Highlights from the 2021–2022 Seasonal Influenza (Flu) Vaccination Coverage Survey

The Seasonal Influenza Vaccination Coverage Survey is conducted every year to collect information on influenza vaccine uptake in Canada. Survey data are used to estimate the percentage of people vaccinated against flu and to describe knowledge, attitudes, and beliefs about the flu vaccine and vaccines in general. With the current pandemic context, questions about COVID-19 vaccination were also added to the survey. Data collection took place between January 4 and February 11, 2022.

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Purpose of this survey

The survey results provide necessary information about how well Canadian adults are protected against flu, as well as what they know and think about this vaccine and vaccination in general.

Survey results are used to:

Key results

Influenza vaccine

The flu season in Canada normally runs from November to April. Anyone can get the flu, which can sometimes lead to severe complications or death. Some people are at higher risk for complications due to the flu, including:

The influenza vaccine, also known as the flu shot, is the best way to prevent the disease. Every Canadian 6 months of age and older should get the flu shot every year. Getting the flu shot early in the flu season (by the end of October) helps protect from infection before the flu begins to spread.

Figure 1 - Seasonal flu vaccination coverage, 2019-2020 to 2021-2022 flu seasons
Figure 1. Text version below
Figure 1 - Text description
Seasonal flu vaccination coverage (percent vaccinated)
Flu season All adults (18+) People aged 18-64 without chronic medical conditions People aged 18-64 with chronic medical conditions Seniors (65+)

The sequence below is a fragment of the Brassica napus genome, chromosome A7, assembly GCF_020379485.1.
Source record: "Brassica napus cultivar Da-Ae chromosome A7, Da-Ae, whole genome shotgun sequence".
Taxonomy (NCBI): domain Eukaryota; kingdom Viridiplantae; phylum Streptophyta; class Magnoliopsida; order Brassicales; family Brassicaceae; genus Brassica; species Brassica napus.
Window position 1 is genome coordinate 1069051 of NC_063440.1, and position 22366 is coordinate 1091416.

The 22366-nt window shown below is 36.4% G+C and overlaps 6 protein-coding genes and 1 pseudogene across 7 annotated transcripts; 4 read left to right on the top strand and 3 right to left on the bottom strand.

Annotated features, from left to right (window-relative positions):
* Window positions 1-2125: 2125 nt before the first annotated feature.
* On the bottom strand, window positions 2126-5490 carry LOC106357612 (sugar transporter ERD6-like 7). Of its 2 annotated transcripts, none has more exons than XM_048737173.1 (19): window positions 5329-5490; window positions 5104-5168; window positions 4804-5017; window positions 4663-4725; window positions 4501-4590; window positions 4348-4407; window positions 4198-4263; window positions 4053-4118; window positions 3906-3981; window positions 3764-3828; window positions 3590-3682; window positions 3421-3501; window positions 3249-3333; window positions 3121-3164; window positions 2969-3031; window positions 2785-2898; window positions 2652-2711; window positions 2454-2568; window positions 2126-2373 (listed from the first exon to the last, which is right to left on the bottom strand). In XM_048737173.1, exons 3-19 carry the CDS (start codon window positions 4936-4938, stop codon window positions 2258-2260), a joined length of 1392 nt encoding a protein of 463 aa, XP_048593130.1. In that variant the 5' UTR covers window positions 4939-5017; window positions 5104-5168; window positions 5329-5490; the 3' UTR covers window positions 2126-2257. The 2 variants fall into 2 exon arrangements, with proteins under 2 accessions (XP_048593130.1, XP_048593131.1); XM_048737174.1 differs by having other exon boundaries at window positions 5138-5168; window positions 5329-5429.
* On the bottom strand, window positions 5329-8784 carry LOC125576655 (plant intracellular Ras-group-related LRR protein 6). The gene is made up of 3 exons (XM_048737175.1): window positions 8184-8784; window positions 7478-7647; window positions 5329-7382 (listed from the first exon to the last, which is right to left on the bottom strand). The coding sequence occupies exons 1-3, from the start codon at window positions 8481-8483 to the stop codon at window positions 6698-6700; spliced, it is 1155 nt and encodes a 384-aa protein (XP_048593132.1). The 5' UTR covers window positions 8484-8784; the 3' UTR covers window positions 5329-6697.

2019-2020 41.8 30.0 43.6 70.3
2020-2021 40.4 29.2 40.5 70.4
2021-2022 38.7 26.8 37.6 71.0

Overall, influenza vaccination coverage among all adults (39%) was similar to the previous flu season (40%).

Canada's goal is to have 80% of those at higher risk of complications from the flu vaccinated. This includes seniors (65 years of age and older) and adults aged 18-64 years with chronic medical conditions.

In the 2021-2022 flu season:

Timing and place of vaccination

Reasons to get, or not get the flu shot

Impact of COVID-19 on getting the flu shot

COVID-19 vaccines

Knowledge, attitudes and beliefs

Most adults (94%) reported that they considered vaccines to be important for their health and knew enough about vaccines to make informed decisions about getting vaccinated.

The majority of the population (71%) agreed that the opinion of their family doctor, general practitioner or nurse practitioner is an important part of their decision for getting the flu shot.

While most people believed that the flu shot is safe (92%), there were still 38% of respondents who mistakenly believed they might get the flu from the flu vaccine, which is not true for any flu shot. Moreover, 35% felt that the flu vaccine does not protect them against getting the flu.

In addition, more than half of the population believed that it is good for children (60%) or adults (55%) to get natural immunity against the flu by being exposed to the virus.

To summarize

Overall, flu vaccination coverage among all adults aged 18 years and older for the 2021-2022 flu season (39%) has not changed significantly from previous years. The national flu vaccination coverage goal of 80% for those at higher risk remains unmet. Despite a higher flu shot uptake among seniors (71%), little improvement has been achieved in recent years.

The most important reason for getting the flu shot was to prevent infection or avoid getting sick, whereas the most common reason for not getting the flu shot was the perception that healthy people don't need to worry about the flu.

Although 31% of Canadians reported having encountered difficulties in scheduling an appointment for getting the flu shot this year, the COVID-19 pandemic did not seem to have a significant impact on flu shot uptake this year.

In addition, 94% of Canadian adults reported having received a COVID-19 vaccine at the time of the survey. Among them, only 47% had received a booster dose. The main reason for not getting a booster dose was the perception of being fully protected with primary series.

A full report of the survey results is available.

For more information about the Seasonal Influenza Coverage Survey, please contact us at coverage-couvertures@phac-aspc.gc.ca.

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